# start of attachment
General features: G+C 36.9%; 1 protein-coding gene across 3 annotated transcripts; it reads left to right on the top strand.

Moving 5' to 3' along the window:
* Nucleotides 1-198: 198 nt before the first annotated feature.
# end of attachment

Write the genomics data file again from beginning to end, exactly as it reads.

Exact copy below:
General features: G+C 36.9%; 1 protein-coding gene across 3 annotated transcripts; it reads left to right on the top strand.

Moving 5' to 3' along the window:
* Nucleotides 1-198: 198 nt before the first annotated feature.